The following day was Sunday, and the real reason we were all gathered in the Springs. Jordan was to be confirmed in the Catholic Church that day and he had chosen Sarah as his sponsor for the process. We had a pretty laid back day leading up to the Confirmation, and didn’t do much apart from watch Avatar.

Avatar Tangent

NAGAA (Not as good as advertised). I was into it for awhile, but it kind of lost me as time went on. The special effects were amazing and I always appreciate a message that reinforces respect for the environment, but there were a couple of issues I found. First, the animation was great, but it really didn’t seem like $700 million worth of great special effects. Perhaps I need to see it in 3D, but I think there is a law of diminishing returns when it comes to spending money on CGI. Second, is an irony noone seems to be talking about. Did it completely escape James Cameron that he spent $700 million on a film that attempted to preach about the beauty of living simply and primitively? Apparently it did. Dear James Cameron, thanks for some breathtaking scenes in your film, Avatar, but please leave the preaching to those that are at least trying to walk out their message. Also, how did this movie get a PG-13 rating? Is it just me, or did Neytiri spend, like, roughly, the ENTIRE movie pretty much naked and didn’t the body count rival that of Saving Private Ryan? Maybe $200 million of that massive budget was used to buy a more consumer friendly rating from the MPAA.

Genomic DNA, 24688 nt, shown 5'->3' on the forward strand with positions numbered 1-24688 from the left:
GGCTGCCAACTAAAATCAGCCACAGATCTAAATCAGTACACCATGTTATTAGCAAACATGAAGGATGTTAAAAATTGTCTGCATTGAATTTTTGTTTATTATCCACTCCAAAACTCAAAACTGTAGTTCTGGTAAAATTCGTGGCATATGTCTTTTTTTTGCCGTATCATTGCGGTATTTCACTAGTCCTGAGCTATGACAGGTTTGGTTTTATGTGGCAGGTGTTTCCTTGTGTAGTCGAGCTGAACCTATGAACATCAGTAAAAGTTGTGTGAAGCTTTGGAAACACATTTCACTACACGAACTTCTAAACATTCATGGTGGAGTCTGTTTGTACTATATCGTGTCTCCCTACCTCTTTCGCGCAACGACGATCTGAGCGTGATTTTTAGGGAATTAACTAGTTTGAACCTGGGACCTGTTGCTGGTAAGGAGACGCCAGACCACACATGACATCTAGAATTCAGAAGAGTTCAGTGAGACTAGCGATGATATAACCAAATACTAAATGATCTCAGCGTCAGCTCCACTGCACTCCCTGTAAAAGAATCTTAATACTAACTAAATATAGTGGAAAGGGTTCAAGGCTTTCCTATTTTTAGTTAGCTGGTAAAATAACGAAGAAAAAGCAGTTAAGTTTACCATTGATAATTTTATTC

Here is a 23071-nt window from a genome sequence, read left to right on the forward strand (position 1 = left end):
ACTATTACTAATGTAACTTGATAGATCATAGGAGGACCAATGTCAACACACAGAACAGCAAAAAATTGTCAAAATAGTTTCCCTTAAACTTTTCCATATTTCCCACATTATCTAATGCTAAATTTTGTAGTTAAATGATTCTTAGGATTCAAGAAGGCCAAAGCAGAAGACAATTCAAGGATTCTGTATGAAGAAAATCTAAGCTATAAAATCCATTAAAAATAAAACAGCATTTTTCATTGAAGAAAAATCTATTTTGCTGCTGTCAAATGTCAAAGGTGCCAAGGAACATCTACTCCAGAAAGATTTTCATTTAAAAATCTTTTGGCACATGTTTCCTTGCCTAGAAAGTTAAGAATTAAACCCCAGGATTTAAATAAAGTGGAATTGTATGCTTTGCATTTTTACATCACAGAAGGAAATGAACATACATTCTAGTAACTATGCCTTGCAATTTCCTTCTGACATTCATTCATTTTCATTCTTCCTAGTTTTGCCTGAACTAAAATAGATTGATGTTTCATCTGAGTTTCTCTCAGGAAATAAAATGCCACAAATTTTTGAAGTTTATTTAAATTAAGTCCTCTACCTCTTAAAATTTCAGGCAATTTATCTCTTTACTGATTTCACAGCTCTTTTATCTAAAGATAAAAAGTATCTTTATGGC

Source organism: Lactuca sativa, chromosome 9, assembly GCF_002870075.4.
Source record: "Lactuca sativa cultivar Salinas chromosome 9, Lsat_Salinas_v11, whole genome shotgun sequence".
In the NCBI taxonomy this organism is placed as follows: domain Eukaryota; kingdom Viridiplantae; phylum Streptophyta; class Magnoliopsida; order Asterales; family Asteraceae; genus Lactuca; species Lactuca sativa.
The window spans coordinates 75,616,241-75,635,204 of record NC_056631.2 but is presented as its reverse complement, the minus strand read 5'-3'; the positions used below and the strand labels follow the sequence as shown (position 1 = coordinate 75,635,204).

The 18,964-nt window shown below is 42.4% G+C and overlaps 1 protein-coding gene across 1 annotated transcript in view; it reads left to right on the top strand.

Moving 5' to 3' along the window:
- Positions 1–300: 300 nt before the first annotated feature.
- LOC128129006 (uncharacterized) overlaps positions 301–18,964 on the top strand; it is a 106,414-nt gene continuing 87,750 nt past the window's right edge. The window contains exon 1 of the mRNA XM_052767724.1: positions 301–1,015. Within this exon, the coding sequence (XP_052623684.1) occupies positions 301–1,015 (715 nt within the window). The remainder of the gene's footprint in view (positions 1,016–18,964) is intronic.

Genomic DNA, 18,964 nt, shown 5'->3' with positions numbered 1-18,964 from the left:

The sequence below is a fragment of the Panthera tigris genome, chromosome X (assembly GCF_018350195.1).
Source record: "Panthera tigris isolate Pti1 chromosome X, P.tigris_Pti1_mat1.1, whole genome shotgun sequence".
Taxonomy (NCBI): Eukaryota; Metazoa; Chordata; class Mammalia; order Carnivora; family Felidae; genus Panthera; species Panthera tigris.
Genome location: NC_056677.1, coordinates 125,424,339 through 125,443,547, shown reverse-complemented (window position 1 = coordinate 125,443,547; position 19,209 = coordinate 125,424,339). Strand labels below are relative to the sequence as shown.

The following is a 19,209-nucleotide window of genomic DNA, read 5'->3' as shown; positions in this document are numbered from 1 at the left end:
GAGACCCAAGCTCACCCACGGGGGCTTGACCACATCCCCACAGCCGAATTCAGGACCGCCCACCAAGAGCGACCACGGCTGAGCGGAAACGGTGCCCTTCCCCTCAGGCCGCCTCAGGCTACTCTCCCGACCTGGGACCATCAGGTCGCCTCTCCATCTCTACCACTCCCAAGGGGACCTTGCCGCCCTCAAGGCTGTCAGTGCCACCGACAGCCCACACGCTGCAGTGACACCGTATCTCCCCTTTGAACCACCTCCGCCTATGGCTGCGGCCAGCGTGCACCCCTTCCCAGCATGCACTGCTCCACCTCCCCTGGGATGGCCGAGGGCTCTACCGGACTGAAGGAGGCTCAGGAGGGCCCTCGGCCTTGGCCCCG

And now back to your regularly scheduled program . . .

The mass and confirmation we attended were beautiful. The church that Jill and Information Savior’s family attend is a really impressive structure, and the bishop who gave the homily for the service was captivating. We watched as close to forty young men and women confirmed their faith. While I am not catholic, I find young people committing to the principles of the Christian Faith extremely reassuring. Following the mass, Information Savior prepared excellent steaks for dinner and we sat around the table with more family, having some very interesting conversation. Eventually, it was time for the evening to wrap up. This would be Sarah’s last evening in the Springs, so we stayed up talking and trying to make the most of our time before we parted ways. Unfortunately, I was still exhausted from my travels, so we spent a minimal amount of quality time together before each retiring to bed.